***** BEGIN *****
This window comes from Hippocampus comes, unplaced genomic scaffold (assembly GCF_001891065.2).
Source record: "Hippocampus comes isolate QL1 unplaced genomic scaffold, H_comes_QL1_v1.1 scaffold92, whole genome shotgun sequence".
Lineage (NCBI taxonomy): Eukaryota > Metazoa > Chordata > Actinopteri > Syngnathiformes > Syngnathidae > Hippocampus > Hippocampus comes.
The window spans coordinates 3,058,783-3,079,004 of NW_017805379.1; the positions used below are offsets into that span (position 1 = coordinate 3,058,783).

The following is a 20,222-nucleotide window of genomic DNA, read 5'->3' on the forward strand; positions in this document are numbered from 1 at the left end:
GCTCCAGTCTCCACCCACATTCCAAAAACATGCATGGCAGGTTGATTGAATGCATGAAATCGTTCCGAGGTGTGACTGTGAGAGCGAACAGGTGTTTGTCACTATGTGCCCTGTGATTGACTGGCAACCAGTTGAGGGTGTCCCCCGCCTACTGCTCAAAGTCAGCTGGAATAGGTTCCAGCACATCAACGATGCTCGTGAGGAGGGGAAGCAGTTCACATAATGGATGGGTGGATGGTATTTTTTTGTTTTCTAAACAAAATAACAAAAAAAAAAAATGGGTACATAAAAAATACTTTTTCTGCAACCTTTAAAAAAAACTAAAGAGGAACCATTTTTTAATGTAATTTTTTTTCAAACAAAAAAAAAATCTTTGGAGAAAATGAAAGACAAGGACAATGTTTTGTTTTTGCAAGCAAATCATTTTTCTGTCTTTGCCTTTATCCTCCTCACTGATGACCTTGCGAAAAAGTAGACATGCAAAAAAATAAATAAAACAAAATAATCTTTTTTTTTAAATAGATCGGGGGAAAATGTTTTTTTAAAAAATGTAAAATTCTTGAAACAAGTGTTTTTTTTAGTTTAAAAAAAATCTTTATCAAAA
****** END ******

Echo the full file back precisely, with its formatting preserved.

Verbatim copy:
This window comes from Hippocampus comes, unplaced genomic scaffold (assembly GCF_001891065.2).
Source record: "Hippocampus comes isolate QL1 unplaced genomic scaffold, H_comes_QL1_v1.1 scaffold92, whole genome shotgun sequence".
Lineage (NCBI taxonomy): Eukaryota > Metazoa > Chordata > Actinopteri > Syngnathiformes > Syngnathidae > Hippocampus > Hippocampus comes.
The window spans coordinates 3,058,783-3,079,004 of NW_017805379.1; the positions used below are offsets into that span (position 1 = coordinate 3,058,783).

The following is a 20,222-nucleotide window of genomic DNA, read 5'->3' on the forward strand; positions in this document are numbered from 1 at the left end:
GCTCCAGTCTCCACCCACATTCCAAAAACATGCATGGCAGGTTGATTGAATGCATGAAATCGTTCCGAGGTGTGACTGTGAGAGCGAACAGGTGTTTGTCACTATGTGCCCTGTGATTGACTGGCAACCAGTTGAGGGTGTCCCCCGCCTACTGCTCAAAGTCAGCTGGAATAGGTTCCAGCACATCAACGATGCTCGTGAGGAGGGGAAGCAGTTCACATAATGGATGGGTGGATGGTATTTTTTTGTTTTCTAAACAAAATAACAAAAAAAAAAAATGGGTACATAAAAAATACTTTTTCTGCAACCTTTAAAAAAAACTAAAGAGGAACCATTTTTTAATGTAATTTTTTTTCAAACAAAAAAAAAATCTTTGGAGAAAATGAAAGACAAGGACAATGTTTTGTTTTTGCAAGCAAATCATTTTTCTGTCTTTGCCTTTATCCTCCTCACTGATGACCTTGCGAAAAAGTAGACATGCAAAAAAATAAATAAAACAAAATAATCTTTTTTTTTAAATAGATCGGGGGAAAATGTTTTTTTAAAAAATGTAAAATTCTTGAAACAAGTGTTTTTTTTAGTTTAAAAAAAATCTTTATCAAAA